AIDS and HIV infection are in the early stages in Indonesia. 21 AIDS cases have been reported, and 30 persons have tested HIV-seropositive. Given the relatively low number of cases, and the presumed slow spread of HIV in the population, the government may yet be able to react in timely fashion to thwart epidemic spread. A rigorous education campaign and early detection of infected individuals are elements central to such intervention. The World Health Organization set a 1992 budget of US$500,000 for AIDS efforts in Indonesia. Research is young, awareness is minimal, and the campaign has barely commenced. AIDS cases have emerged in Jakarta, Surabaya, Bandung, and Denpasar. It is especially in cities that the government is concerned over checking the spread of AIDS. In these populations, many engage in extramarital sex, visible transvestite communities exist, and commercial sex districts thrive. Low condom use among sex workers, and relatively high rates of untreated STDs prevail in the general population. From March, blood donated in 15 cities, including these 4, will be compulsorily screened for HIV. Socially, moral and religious attitudes must be recognized and accommodated in mounting an effective AIDS prevention and education campaign in Indonesia. While religious sensibilities may be offended by the discussion of sex and sexual practices, such discussion is necessary and must be supported by the well-organized religious groups in this overwhelmingly Muslim country. Hopefully, Indonesia will bring to bear against AIDS the same cultural pragmatism exhibited to effect population control in the 1970s and 1980s.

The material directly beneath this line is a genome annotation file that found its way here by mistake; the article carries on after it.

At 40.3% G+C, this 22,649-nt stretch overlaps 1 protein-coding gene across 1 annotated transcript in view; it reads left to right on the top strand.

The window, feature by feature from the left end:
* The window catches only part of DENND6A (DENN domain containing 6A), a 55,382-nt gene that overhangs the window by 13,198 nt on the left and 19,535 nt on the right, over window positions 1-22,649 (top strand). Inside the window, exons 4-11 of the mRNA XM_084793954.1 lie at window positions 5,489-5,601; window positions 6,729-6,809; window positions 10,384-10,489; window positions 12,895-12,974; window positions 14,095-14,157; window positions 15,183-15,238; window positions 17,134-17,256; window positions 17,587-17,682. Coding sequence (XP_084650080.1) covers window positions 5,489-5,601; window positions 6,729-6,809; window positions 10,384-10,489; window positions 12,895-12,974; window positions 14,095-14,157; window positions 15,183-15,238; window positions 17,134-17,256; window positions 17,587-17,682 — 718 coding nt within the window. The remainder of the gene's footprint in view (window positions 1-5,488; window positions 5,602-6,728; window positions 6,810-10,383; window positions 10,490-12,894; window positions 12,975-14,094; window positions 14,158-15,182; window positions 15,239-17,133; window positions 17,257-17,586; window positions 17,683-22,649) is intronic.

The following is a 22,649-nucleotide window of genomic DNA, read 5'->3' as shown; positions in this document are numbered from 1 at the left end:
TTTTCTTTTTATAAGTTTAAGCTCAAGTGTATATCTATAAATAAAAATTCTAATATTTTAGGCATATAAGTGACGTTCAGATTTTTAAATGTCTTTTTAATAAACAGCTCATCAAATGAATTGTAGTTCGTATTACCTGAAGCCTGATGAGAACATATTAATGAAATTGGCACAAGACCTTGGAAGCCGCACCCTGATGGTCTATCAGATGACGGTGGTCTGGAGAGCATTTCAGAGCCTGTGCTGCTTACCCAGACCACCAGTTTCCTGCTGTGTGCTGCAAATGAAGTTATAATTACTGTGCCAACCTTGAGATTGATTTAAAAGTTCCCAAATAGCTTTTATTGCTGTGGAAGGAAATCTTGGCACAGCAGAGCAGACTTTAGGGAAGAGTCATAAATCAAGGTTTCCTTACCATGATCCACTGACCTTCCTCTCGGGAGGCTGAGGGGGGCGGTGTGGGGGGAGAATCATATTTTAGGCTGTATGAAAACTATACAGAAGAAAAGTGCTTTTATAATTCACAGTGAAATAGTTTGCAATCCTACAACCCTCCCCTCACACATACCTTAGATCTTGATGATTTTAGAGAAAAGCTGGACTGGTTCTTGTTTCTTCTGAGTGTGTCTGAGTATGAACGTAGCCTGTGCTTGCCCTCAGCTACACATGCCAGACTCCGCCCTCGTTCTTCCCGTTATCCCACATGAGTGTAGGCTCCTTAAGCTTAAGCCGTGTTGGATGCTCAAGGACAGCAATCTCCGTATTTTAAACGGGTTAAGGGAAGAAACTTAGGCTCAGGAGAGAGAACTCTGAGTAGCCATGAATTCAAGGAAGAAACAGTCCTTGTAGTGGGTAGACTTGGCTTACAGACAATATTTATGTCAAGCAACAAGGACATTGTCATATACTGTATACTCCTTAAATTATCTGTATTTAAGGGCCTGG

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  4. 4

    The breastmilk controversy.

    Panos Institute

    WORLDAIDS. 1992 Jan; (19):11.

    In 1991, researchers followed 212 mothers and infants who tested HIV-1 negative at delivery in Rwanda. Later 8 infants tested HIV positive. Both the infants and mothers became infected simultaneously. They ruled out other routes of infection and concluded that the colostrum and breast milk were possibly the route of infection for 4 infants and positively the route for 4 infants. They postulated that when one 1st becomes infected with HIV, one may have high levels of HIV in the blood and thus be more infectious in the time period between 1st contracting HIV and development of HIV antibodies. All the mothers were vulnerable to sexual exploitation because they were either unmarried or widowed or had absent husbands and unstable sexual partnerships. Thus the risk factor of economic and social instability enhanced their vulnerability to exposure to HIV. The researchers suggested that heal professionals should counsel HIV negative mothers who are at high risk about the possibility of transmitting HIV via breast milk if they happen to seroconvert. In some developing countries like Rwanda, no alternatives to breast feeding exist so the researchers advocated intervention studies to assess the efficacy and feasibility of alternative nutritional practices, such as wet nursing, for mothers at high risk of acquiring HIV after delivery. They did not conclude that already HIV infected mothers should not breast feed since research had not yet proved that infants acquire HIV from breast milk of infected mothers. In fact, other research showed that HIV positive infants who are breast fed live longer than bottle fed HIV infants. After publication of this study, WHO continued its commitment to promote, protect, and support breast feeding no matter what the HIV prevalence of a country is.